Tayshana Murphy: A Community Remembers the Athlete, the Friend, the Charmer
As tears and tributes for the fallen in the 9/11 bombing attacks echoed throughout the city, one life was being remembered uptown, one that had nothing to do with the terror attacks. It was the life of an 18-year-old rising basketball star who was gunned down in a Harlem project one year ago.
Balloons, cards, and red and white candles illuminate the memory of the fallen athlete outside the building where she was killed. It was just one year ago, in the wee hours the morning, that Tayshana was dancing with her friends in the courtyard of the Grant House Projects. What seemed to be a “fun” night quickly turned tragic when two young men approached the teen with a gun, eventually chasing her up four flights of stairs and shooting her to death.
Her friends and family still wear T-shirts and pictures around their necks with the words “RIP Chicken,” Tayshana’s official nickname from birth, because her parents thought she looked like a wet duck when she was born but decided the name “Chicken” was better.
A year later the mood at the Grant House Projects is less somber than it was last year. People come and go, adding their own candles and taking pictures with their smartphones.
A stone’s throw away at Columbia University, the fall semester had barely begun when news of the high-school basketball phenom’s death dominated the headlines. After hearing the news, I knew I had a story and I was eager to piece together the last 24 hours of this young teen’s life.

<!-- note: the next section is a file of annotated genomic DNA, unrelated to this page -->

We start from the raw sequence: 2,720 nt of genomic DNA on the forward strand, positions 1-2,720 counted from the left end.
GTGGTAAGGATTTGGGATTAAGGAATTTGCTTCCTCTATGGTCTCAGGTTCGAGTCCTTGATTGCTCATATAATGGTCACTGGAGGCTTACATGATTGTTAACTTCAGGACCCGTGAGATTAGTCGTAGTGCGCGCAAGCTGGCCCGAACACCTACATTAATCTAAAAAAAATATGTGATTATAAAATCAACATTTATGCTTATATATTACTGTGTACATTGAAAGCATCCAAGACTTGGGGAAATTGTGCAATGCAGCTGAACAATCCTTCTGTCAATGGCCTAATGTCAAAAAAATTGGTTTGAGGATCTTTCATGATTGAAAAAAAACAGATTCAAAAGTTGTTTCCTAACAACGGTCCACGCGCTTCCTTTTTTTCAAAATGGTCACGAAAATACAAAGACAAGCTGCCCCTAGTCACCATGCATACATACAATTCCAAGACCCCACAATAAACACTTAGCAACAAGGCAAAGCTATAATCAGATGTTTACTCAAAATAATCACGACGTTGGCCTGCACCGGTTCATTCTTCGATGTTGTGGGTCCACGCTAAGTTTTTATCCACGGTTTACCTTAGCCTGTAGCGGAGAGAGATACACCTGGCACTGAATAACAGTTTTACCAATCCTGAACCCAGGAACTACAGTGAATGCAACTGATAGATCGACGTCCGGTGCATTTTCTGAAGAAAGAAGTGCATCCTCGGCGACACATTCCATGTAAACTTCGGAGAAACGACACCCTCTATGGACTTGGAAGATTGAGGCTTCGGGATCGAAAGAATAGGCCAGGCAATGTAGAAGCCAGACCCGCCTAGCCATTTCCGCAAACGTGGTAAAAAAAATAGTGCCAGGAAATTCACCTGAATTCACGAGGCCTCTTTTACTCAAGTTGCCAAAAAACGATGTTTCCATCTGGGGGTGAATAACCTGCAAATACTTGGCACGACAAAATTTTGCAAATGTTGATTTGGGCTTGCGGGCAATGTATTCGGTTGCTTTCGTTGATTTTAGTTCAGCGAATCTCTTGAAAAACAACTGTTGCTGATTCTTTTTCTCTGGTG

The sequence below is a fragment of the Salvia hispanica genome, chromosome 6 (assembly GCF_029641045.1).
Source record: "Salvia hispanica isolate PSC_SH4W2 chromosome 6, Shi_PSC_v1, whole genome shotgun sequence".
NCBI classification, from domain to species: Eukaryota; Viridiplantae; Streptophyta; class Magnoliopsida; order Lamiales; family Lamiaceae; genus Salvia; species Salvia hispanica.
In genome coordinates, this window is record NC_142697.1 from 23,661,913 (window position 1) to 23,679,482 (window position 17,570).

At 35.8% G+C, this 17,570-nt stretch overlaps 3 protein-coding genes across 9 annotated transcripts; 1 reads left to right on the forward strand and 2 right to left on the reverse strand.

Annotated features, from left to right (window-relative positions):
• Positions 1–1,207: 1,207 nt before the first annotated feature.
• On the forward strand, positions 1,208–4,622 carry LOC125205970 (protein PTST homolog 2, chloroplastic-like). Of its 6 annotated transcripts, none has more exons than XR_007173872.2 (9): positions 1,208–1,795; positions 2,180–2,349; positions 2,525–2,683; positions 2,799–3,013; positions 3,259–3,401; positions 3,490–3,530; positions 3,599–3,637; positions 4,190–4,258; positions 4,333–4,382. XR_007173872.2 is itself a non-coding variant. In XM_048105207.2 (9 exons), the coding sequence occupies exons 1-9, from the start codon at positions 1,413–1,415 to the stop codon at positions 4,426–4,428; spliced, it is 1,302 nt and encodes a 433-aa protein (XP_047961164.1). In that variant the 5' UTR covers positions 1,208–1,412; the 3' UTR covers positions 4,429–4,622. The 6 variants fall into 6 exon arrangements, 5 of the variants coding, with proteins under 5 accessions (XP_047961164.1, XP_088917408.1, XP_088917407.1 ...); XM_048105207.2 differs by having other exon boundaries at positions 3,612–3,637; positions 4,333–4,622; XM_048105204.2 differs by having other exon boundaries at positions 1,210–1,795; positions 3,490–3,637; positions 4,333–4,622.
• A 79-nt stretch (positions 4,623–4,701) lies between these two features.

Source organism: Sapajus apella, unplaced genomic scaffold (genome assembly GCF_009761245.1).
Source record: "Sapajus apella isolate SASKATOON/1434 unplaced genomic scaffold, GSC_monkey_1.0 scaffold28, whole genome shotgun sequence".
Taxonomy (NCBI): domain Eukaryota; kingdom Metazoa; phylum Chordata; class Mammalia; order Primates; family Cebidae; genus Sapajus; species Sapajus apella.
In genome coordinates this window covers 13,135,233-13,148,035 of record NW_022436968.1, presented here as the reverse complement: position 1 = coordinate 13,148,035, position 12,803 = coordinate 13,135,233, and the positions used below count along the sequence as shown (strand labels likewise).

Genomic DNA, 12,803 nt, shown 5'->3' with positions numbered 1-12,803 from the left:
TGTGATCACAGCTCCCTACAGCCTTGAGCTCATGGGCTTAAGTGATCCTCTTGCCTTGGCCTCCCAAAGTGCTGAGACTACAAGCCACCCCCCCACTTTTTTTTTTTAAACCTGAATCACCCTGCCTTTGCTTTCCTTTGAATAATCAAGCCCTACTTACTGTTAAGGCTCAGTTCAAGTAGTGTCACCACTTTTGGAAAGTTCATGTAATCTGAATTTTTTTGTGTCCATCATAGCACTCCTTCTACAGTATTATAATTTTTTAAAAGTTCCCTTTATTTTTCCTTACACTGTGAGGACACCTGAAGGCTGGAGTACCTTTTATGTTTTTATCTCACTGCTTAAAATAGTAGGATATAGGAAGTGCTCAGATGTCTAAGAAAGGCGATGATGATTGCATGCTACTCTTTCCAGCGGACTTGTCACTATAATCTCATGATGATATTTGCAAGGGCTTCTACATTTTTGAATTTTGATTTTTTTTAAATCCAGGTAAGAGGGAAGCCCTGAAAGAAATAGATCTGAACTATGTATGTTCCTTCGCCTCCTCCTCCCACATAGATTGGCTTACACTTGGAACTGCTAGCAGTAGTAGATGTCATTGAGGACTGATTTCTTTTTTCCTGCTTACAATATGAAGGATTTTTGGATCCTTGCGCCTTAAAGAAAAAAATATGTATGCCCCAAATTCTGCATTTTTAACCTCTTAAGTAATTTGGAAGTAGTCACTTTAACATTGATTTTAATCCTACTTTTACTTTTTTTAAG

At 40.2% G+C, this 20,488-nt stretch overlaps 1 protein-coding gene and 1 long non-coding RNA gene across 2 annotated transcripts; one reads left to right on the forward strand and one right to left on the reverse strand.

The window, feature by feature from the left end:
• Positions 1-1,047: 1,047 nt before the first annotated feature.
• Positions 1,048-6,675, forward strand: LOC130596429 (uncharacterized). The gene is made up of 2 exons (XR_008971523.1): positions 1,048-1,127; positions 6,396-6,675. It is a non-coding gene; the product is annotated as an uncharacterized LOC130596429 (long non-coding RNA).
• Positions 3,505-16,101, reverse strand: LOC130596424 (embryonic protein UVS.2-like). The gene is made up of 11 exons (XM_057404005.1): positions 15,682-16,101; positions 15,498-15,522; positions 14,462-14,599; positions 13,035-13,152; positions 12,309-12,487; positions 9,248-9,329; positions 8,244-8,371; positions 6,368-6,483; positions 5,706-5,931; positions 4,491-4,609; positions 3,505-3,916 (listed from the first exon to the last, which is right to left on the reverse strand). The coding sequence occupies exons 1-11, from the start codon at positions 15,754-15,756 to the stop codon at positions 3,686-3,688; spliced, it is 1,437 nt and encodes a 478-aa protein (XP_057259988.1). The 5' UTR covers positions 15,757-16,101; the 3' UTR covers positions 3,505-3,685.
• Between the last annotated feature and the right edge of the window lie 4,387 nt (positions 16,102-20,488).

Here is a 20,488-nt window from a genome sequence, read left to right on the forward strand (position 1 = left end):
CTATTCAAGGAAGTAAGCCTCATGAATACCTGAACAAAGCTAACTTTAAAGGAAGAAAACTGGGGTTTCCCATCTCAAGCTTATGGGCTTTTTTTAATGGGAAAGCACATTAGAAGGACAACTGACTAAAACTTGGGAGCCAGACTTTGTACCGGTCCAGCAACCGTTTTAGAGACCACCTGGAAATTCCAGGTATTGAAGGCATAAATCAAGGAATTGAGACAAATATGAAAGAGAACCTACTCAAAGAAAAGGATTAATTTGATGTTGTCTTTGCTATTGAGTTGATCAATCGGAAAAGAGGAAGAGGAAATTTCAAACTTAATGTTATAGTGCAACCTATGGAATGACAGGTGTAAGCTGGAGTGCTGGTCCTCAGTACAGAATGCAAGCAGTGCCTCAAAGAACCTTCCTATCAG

Tayshana Murphy was an 18-year-old with a bright future and a big heart. She had dreams of going to college and playing in the WNBA. Colleges were already beginning to take notice, including Virginia Commonwealth University, which continued to monitor her progress even after she tore her ACL and had to sit out the season.
By her senior year, ESPN’s HoopGurlz ranked her 16th in the nation among high-school point guards. She had skills that could intimidate most athletes, according to Ed Grezinsky, the head coach at Murry Bergtraum High School, the school Tayshana had just transferred to, and where she thought she’d get her big break playing for their all-star basketball team.
Off the court, Tayshana was an average student, as described by several of her classmates. Her main focus was basketball and not academics; her older cousin Alysha Green even remembers her saying that she wanted to play with men. “She thought she was too good for the women’s league,” Alysha said.
Continue reading at Huffington Post.